[dkim-dev] [ietf-dkim] Authorizing List Domains
dotis at mail-abuse.org
Wed Sep 29 18:03:04 PDT 2010
On 9/29/10 11:15 AM, Murray S. Kucherawy wrote:
> > On Tuesday, September 28, 2010 7:01 PM, Douglas Otis wrote:
> >> On 9/28/10 3:27 PM, Murray S. Kucherawy wrote:
> > The TPA-Label draft offers additional ADSP assertions having
> > semantics intended to support _existing_ mailing-list and
> > third-party practices. The DKIM charter states the following:
> > Consider issues related to mailing lists, beyond what is already
> > documented. ...
> I believe the intent of that item is to document current MLM/DKIM
> issues vis a vis already-published documents, as is done in the draft
> that is currently a WG item. Extending ADSP or creating new
> protocols doesn't seem to fit within that goal.
While done with the best intentions, the dkim-mailinglists draft in
section 4.1 Author-Related Signing, recommendations should be considered
a bad practice for domains being phished and making strict ADSP assertions.
The motivation behind strict ADSP assertions is to mitigate damage
caused when recipients are heavily phished. Redirecting phishing to
unprotected sub-domains represents a bad practice as this will add to
user confusion and dissatisfaction. Problems related to ADSP will not
be resolved by permitting delivery of phishing attempts that purport to
be from a sub-domain. At least the last sentence in the section admits
only prohibiting use of mailing-lists is likely to be successful since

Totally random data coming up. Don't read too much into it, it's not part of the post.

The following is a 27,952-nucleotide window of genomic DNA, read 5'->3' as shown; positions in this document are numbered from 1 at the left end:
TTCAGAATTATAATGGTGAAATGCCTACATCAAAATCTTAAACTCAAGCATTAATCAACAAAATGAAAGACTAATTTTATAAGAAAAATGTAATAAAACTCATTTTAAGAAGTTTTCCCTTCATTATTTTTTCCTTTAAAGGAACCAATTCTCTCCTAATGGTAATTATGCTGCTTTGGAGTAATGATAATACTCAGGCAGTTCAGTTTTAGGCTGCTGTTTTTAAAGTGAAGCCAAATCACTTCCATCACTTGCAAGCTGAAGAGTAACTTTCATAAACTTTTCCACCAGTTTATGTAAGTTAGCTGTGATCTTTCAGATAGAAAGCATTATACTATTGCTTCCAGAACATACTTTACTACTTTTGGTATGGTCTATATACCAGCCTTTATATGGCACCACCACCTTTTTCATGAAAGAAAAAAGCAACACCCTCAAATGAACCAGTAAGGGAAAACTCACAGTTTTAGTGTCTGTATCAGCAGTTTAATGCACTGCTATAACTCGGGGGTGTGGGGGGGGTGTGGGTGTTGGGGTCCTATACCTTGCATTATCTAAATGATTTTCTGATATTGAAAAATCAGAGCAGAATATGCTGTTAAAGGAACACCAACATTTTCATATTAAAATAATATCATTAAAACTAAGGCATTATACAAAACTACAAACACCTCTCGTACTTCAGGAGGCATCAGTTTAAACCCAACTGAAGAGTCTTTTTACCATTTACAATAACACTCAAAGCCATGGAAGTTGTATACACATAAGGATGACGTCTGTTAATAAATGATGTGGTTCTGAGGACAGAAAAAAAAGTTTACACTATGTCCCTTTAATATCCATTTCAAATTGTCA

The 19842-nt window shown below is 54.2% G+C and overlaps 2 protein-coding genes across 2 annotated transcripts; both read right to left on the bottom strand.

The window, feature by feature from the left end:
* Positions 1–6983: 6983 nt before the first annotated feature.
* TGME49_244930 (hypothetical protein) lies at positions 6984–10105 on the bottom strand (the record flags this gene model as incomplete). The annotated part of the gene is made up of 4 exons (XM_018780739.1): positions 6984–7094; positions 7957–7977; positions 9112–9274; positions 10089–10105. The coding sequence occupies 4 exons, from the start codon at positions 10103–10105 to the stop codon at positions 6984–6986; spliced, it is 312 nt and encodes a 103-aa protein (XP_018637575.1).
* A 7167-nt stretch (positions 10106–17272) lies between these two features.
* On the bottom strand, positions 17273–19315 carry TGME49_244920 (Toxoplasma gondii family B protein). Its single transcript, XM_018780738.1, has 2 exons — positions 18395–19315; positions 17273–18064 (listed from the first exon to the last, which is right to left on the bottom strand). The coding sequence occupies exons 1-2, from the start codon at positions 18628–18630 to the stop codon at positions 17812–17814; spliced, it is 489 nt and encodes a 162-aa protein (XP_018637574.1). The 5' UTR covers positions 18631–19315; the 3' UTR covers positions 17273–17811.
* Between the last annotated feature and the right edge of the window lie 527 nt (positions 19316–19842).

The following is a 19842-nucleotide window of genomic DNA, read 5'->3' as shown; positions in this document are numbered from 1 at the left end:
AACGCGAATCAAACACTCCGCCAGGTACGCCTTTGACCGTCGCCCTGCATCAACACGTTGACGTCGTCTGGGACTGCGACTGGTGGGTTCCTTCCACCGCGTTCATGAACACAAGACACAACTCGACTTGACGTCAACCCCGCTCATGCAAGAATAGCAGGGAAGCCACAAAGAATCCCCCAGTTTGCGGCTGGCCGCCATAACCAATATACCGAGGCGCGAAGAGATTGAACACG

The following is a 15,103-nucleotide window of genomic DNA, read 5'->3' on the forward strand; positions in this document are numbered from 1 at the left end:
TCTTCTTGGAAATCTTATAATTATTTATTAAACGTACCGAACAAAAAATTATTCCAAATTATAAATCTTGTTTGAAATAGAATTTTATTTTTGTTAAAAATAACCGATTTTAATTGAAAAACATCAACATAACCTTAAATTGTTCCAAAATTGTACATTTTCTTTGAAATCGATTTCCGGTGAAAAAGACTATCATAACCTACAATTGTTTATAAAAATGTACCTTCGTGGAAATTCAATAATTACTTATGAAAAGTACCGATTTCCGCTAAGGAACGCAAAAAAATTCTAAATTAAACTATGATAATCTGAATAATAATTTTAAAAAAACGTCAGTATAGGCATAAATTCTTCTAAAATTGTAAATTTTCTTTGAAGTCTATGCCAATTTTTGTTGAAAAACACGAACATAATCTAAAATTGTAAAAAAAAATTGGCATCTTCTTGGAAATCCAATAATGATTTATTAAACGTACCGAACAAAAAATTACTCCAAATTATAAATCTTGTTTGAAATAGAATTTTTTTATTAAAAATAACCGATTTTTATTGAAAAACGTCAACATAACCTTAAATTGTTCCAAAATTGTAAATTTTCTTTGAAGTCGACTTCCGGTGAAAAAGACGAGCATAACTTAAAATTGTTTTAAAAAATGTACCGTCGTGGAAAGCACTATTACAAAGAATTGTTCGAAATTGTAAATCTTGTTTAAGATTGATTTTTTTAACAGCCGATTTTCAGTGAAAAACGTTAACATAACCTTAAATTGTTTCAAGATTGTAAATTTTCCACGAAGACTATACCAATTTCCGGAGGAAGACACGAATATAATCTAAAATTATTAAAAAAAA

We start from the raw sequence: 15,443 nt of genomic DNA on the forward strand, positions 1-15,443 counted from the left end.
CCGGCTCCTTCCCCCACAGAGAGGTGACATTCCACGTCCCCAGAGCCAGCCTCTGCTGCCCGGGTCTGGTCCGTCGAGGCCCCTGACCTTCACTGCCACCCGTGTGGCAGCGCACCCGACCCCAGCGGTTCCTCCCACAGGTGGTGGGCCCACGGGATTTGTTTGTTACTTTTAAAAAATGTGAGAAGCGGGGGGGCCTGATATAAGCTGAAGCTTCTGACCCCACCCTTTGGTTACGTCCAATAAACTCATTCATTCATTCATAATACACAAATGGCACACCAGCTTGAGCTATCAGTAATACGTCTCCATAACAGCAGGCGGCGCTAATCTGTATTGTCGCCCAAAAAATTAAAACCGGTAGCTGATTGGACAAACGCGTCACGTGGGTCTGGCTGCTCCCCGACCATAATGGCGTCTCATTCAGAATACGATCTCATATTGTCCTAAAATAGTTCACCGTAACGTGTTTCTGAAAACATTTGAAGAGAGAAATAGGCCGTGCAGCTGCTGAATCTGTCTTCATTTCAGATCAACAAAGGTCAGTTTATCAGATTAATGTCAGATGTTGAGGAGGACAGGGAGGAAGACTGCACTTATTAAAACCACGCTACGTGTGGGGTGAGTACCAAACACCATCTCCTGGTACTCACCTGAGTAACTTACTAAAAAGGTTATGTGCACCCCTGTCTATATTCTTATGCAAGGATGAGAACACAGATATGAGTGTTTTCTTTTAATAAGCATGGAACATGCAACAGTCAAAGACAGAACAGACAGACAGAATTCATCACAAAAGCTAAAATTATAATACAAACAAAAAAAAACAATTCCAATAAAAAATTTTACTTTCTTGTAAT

any restrictive ADSP assertion will disrupt most of these informal
DKIM/ADSP can exclude delivery of deceptive messages that neither SPF or
Sender-ID are able to reliably accomplish. Using ADSP with TPA-Label
exceptions can also significantly reduce false positives by taking
advantage of the strongest verification method available. This
includes, but is not limited to, using DKIM signatures not within the
As a secondary effect, domains making the only actionable restrictive
ADSP assertion of "discardable" will find their email delivery integrity
will suffer. In no small part, much of the damage to delivery integrity
is caused by a unilateral change with ADSP assertion of "strict" to
"discardable". This change was done with a mistaken belief DKIM
signatures are not normally verified prior to acceptance.
> > Sorry, should have said DKIM/ADSP deliverability, which is based
> > upon DKIM Author Domain Signatures. The TPA-Label draft offers
> > alternative ADSP assertions that indicate the possible availability
> > of domain specific exceptions. When exceptions are not found,
> > non-compliant messages are to be rejected, as opposed to being
> > discarded or scored in some fashion.
> I'm confused. You say TPA allows fallback to other adopted
> verification methods, but you also say it refers specifically to
> DKIM/ADSP deliverability. I'm not clear on how both can be
> simultaneously true.
SPF authorizations fail more often than DKIM signature validations, but
the percentages for either are not insignificant. As such, some domains
would like path verifications to act as a fallback method whenever DKIM
signatures don't verify.
More than a third of business related domains publish the most
restrictive SPF assertions that pertain to Mail From parameters, and
only 0.3% of domains being heavily phished publish the most restrictive
ADSP assertions that pertain to the From header field. As such, ADSP's
inability to pass accountability to subsequent systems makes "simple"
ADSP implementations incompatible with most third-party services.
TPA-Label records give senders a means to recommend appropriate
exceptions that are needed to overcome ADSP's accountability passing
limitations. Without this ability, ADSP is likely to remain largely
unpublished, and when published, not acted upon due to its high rate of
> >> The DNSOP working group has repeatedly advised against use of
> >> reverse DNS as a mechanism for client authentication. Do we claim
> >> to have expertise they are lacking?
> > See: